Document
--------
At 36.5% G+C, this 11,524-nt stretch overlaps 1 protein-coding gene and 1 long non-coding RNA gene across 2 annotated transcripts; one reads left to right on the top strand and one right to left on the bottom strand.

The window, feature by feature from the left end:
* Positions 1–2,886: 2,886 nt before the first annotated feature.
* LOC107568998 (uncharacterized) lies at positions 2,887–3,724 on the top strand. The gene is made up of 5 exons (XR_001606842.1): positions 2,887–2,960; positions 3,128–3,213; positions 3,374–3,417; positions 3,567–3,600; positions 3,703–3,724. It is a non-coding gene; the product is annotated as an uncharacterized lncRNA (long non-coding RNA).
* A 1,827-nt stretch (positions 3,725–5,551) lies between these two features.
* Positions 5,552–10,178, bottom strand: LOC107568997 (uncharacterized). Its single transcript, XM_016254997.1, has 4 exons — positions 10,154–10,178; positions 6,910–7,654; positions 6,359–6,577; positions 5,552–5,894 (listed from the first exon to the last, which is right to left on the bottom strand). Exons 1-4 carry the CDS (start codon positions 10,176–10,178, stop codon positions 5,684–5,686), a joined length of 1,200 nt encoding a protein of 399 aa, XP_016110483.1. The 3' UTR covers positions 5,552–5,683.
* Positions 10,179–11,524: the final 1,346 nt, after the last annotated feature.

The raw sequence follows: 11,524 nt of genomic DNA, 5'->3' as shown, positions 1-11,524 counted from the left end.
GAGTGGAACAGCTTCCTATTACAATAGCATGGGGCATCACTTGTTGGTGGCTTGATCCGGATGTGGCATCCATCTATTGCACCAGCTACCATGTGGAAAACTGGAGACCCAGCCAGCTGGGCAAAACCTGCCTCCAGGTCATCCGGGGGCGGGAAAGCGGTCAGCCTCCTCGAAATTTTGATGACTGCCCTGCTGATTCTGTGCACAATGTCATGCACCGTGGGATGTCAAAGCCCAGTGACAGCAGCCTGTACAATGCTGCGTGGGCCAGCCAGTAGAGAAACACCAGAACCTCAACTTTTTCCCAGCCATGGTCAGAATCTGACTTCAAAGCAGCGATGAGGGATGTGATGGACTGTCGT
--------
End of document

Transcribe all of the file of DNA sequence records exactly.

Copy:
At 36.5% G+C, this 11,524-nt stretch overlaps 1 protein-coding gene and 1 long non-coding RNA gene across 2 annotated transcripts; one reads left to right on the top strand and one right to left on the bottom strand.

The window, feature by feature from the left end:
* Positions 1–2,886: 2,886 nt before the first annotated feature.
* LOC107568998 (uncharacterized) lies at positions 2,887–3,724 on the top strand. The gene is made up of 5 exons (XR_001606842.1): positions 2,887–2,960; positions 3,128–3,213; positions 3,374–3,417; positions 3,567–3,600; positions 3,703–3,724. It is a non-coding gene; the product is annotated as an uncharacterized lncRNA (long non-coding RNA).
* A 1,827-nt stretch (positions 3,725–5,551) lies between these two features.
* Positions 5,552–10,178, bottom strand: LOC107568997 (uncharacterized). Its single transcript, XM_016254997.1, has 4 exons — positions 10,154–10,178; positions 6,910–7,654; positions 6,359–6,577; positions 5,552–5,894 (listed from the first exon to the last, which is right to left on the bottom strand). Exons 1-4 carry the CDS (start codon positions 10,176–10,178, stop codon positions 5,684–5,686), a joined length of 1,200 nt encoding a protein of 399 aa, XP_016110483.1. The 3' UTR covers positions 5,552–5,683.
* Positions 10,179–11,524: the final 1,346 nt, after the last annotated feature.

The raw sequence follows: 11,524 nt of genomic DNA, 5'->3' as shown, positions 1-11,524 counted from the left end.
GAGTGGAACAGCTTCCTATTACAATAGCATGGGGCATCACTTGTTGGTGGCTTGATCCGGATGTGGCATCCATCTATTGCACCAGCTACCATGTGGAAAACTGGAGACCCAGCCAGCTGGGCAAAACCTGCCTCCAGGTCATCCGGGGGCGGGAAAGCGGTCAGCCTCCTCGAAATTTTGATGACTGCCCTGCTGATTCTGTGCACAATGTCATGCACCGTGGGATGTCAAAGCCCAGTGACAGCAGCCTGTACAATGCTGCGTGGGCCAGCCAGTAGAGAAACACCAGAACCTCAACTTTTTCCCAGCCATGGTCAGAATCTGACTTCAAAGCAGCGATGAGGGATGTGATGGACTGTCGT